Objective: Wrist-hand orthoses (WHOs) are prescribed for a range of musculoskeletal/neurological conditions to optimise wrist/hand position at rest and enhance performance by controlling its range of motion (ROM), improving alignment, reducing pain, and optimising grip strength. The objective of this research was to study the efficacy and functionality of ten commercially available WHOs on wrist ROM and grip strength.
Design: Randomised comparative functional study of the wrist/hand with and without WHOs.
Participants: Ten right-handed female participants presenting with no underlying condition nor pain affecting the wrist/hand which could influence motion or grip strength. Each participant randomly tested ten WHOs; one per week, for 10 weeks.
Main outcome measures: The primary outcome was to ascertain the impact of WHOs on wrist resting position and flexion, extension, radial, and ulnar deviation. A secondary outcome was the impact of the WHOs on maximum grip strength and associated wrist position when this was attained.
Results: From the 2,400 tests performed it was clear that no WHO performed effectively or consistently across participants. The optimally performing WHO for flexion control was #3 restricting 86.7%, #4 restricting 76.7% of extension, #9 restricting 83.5% of radial deviation, and #4 maximally restricting ulnar deviation. A grip strength reduction was observed with all WHOs, and ranged from 1.7% (#6) to 34.2% (#4).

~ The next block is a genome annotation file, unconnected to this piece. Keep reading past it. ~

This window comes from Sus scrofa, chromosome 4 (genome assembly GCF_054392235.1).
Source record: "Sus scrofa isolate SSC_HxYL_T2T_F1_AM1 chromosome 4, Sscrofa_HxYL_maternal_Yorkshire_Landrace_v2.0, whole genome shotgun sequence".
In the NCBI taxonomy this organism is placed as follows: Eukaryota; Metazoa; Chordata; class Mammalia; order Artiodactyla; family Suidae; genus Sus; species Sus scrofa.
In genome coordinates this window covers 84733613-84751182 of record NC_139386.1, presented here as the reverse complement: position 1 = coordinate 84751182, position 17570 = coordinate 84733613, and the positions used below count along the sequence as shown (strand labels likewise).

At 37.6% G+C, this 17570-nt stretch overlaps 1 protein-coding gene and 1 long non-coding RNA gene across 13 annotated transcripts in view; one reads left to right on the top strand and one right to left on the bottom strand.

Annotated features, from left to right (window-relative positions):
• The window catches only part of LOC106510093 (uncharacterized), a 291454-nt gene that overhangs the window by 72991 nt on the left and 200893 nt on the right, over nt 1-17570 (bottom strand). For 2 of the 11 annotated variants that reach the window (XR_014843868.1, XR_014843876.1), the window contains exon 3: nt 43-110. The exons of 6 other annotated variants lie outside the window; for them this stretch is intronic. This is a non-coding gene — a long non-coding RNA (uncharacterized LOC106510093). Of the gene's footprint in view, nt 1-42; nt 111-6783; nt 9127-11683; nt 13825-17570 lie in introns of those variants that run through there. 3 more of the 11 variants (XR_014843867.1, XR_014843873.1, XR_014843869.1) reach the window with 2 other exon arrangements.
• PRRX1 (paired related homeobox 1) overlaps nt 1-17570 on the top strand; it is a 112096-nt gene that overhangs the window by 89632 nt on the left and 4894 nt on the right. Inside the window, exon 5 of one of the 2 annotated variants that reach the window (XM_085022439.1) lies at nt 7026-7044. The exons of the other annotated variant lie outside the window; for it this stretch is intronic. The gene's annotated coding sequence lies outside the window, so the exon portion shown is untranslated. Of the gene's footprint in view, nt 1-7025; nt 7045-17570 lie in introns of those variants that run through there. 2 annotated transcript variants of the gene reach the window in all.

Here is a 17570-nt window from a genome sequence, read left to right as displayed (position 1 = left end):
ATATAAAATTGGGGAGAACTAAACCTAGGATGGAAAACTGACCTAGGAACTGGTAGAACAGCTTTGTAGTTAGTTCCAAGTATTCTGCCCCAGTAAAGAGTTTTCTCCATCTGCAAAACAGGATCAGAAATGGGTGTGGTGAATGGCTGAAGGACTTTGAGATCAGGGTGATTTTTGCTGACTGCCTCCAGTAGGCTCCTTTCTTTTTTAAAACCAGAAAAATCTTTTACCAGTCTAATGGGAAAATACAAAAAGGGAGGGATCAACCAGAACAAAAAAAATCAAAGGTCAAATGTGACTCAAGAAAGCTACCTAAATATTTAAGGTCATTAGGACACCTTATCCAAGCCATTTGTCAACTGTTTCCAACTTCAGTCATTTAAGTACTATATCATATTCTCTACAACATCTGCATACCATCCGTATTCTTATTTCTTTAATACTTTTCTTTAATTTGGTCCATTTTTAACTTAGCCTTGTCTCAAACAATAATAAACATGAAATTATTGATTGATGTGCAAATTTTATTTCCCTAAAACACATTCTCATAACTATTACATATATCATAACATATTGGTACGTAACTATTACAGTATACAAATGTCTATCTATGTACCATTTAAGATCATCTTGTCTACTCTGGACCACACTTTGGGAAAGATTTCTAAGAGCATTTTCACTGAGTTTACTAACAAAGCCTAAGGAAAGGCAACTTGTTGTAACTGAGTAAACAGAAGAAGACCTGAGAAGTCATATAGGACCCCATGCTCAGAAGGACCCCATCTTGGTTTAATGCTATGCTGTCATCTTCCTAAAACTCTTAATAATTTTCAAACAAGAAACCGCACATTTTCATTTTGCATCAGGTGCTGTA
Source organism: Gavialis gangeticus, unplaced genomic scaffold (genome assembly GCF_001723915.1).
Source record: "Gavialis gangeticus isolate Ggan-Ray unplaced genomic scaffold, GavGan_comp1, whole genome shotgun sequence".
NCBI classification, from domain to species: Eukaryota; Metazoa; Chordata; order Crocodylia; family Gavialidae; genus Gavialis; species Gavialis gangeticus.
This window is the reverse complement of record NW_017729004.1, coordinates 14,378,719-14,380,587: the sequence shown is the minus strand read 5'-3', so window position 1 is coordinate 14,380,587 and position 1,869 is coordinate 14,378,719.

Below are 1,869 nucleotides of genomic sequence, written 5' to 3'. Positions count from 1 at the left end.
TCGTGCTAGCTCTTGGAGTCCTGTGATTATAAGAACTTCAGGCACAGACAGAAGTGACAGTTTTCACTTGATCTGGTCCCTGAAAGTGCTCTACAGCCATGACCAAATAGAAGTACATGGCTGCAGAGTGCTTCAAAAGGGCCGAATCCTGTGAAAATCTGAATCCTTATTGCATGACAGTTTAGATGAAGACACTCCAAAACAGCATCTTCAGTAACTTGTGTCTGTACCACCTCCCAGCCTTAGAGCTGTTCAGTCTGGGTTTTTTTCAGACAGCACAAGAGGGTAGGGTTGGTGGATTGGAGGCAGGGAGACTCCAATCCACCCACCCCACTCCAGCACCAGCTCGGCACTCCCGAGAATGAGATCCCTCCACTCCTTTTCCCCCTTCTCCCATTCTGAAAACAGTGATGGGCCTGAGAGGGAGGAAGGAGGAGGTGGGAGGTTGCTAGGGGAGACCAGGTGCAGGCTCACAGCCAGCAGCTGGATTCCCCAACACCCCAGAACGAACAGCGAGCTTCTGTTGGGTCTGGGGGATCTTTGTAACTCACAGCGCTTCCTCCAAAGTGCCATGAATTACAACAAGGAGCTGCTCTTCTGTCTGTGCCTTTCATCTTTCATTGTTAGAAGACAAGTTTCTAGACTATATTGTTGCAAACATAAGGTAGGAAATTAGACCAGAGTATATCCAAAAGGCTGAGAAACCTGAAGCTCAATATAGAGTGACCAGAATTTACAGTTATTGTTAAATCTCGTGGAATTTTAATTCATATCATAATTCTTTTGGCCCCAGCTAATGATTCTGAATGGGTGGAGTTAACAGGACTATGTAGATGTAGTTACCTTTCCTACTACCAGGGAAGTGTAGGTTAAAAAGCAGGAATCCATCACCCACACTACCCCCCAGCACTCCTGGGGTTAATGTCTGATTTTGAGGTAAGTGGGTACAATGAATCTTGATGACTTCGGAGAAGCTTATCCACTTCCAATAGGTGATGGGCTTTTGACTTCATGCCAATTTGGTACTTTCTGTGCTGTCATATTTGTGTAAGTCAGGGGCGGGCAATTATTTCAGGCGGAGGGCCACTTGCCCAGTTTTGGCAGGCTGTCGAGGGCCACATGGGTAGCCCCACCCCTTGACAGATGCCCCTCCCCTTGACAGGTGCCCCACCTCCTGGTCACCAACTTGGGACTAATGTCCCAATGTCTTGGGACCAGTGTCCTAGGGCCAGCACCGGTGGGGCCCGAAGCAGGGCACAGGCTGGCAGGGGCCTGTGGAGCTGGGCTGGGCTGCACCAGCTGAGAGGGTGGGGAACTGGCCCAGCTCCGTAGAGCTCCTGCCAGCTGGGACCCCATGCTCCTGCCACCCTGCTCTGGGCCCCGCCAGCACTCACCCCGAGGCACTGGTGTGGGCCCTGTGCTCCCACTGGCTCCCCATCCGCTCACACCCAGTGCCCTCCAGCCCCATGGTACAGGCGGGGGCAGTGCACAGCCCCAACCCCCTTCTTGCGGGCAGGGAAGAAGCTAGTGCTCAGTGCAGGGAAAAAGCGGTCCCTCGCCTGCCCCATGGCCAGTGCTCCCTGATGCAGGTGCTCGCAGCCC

Conclusion: WHOs did not limit movement sufficiently to successfully manage any condition requiring motion restriction associated with pain relief. The array of motion control recorded might be a contributing factor for the current conflicting evidence of efficacy for WHOs. Any detrimental impact on grip strength will influence the types of activities undertaken by the wearer. The design aspects impacting wrist motion and grip strength are multifactorial, including: WHO geometry; the presence of a volar bar; material of construction; strap design; and quality of fit. This study raises questions regarding the efficacy of current designs of prefabricated WHOs which have remained unchanged for several decades but continue to be used globally without a robust evidence-base to inform clinical practise and the prescription of these devices. These findings justify the need to re-design WHOs with the goal of meeting users' needs.